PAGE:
Latrines offer additional hazards that must be considered. The primary hazard is flies and insects. These can land on the feces to lay eggs and then they fly out to contaminate the surrounding area. It is for this reason that food preparation areas must be located much further away than the 20 feet needed for a house. Ideally, mosquito netting can be used to protect food preparation areas. If a building is constructed around the latrine, then the door should remain closed. Additionally, the hole into the pit should always remain covered when not in use. Any structure around the latrine should be kept as clean as possible to reduce the potential for disease, and no standing water should be allowed nearby that could promote the breeding of mosquitos.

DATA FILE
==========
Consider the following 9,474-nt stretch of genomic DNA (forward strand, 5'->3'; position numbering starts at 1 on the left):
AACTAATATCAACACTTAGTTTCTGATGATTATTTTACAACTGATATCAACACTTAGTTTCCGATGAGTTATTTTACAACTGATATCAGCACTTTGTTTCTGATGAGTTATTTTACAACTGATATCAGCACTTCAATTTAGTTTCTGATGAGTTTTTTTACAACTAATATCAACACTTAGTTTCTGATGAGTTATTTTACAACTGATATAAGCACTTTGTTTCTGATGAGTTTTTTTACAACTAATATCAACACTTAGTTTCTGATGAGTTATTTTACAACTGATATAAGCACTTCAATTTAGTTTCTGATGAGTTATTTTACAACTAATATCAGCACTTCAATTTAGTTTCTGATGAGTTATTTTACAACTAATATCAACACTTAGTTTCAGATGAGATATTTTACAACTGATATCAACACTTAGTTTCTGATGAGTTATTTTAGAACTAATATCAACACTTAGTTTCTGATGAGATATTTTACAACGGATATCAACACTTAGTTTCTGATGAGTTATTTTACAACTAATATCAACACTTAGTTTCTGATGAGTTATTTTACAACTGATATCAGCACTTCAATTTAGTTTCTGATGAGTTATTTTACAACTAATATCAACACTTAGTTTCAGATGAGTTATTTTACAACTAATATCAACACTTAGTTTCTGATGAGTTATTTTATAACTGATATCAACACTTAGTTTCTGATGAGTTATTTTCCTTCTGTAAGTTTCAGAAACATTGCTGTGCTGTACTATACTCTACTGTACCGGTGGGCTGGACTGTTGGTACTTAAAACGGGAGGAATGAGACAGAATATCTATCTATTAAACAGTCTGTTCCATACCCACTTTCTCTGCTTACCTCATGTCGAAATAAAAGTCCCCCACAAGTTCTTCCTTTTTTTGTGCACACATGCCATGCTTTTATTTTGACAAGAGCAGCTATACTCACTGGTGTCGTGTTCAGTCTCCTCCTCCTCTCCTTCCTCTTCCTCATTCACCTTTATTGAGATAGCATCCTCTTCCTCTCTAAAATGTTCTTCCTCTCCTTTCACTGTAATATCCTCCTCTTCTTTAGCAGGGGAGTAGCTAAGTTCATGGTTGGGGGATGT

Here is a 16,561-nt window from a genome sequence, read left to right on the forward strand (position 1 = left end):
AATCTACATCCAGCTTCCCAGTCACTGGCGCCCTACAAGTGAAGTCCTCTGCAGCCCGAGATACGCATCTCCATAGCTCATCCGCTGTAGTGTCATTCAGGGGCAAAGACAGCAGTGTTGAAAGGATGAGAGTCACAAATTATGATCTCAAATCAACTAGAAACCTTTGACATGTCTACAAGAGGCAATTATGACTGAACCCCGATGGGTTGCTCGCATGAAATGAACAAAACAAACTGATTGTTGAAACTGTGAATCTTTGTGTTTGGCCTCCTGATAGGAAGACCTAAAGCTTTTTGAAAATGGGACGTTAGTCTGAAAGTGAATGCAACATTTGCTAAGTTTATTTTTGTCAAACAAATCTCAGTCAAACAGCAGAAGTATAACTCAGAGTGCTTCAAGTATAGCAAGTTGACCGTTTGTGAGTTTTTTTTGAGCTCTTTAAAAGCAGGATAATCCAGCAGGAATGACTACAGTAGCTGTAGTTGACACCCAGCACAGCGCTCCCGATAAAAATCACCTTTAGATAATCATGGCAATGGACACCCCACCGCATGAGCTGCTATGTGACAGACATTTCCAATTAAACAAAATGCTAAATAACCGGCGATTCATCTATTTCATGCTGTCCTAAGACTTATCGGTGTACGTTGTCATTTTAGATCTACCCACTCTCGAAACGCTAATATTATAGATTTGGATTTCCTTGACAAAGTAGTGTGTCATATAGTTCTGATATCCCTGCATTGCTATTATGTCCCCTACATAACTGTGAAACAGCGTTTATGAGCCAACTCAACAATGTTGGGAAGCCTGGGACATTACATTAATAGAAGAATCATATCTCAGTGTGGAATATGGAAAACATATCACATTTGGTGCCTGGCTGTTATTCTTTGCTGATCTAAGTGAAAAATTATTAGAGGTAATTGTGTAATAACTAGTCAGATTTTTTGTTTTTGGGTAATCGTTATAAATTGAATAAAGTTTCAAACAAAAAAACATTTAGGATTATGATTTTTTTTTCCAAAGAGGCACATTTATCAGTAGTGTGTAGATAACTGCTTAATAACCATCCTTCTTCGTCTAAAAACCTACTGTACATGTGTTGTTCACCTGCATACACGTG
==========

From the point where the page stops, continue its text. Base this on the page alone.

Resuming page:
There are many methods that can be used to help control latrine odor as well as insects. One method is to build a structure around the latrine and have a ventilation pipe running from the pit and exhausting above the roof. This will help remove odor from the structure and, since insects are drawn towards the latrine odor, the top of the ventilation pipe should be covered with a screen to prevent insects from entering. Also, the pipe should be covered to prevent rainwater from entering. Ashes or sawdust can be sprinkled on top of the feces in the latrine pit from time to time and this will aid in both reducing the odor of the latrine and help speed the decomposition of the wastes. The same effect can be accomplished using crushed lime and food wastes. It should be noted, however, that the addition of these materials to the latrine pit will shorten the lifespan of the latrine by causing it to fill more quickly.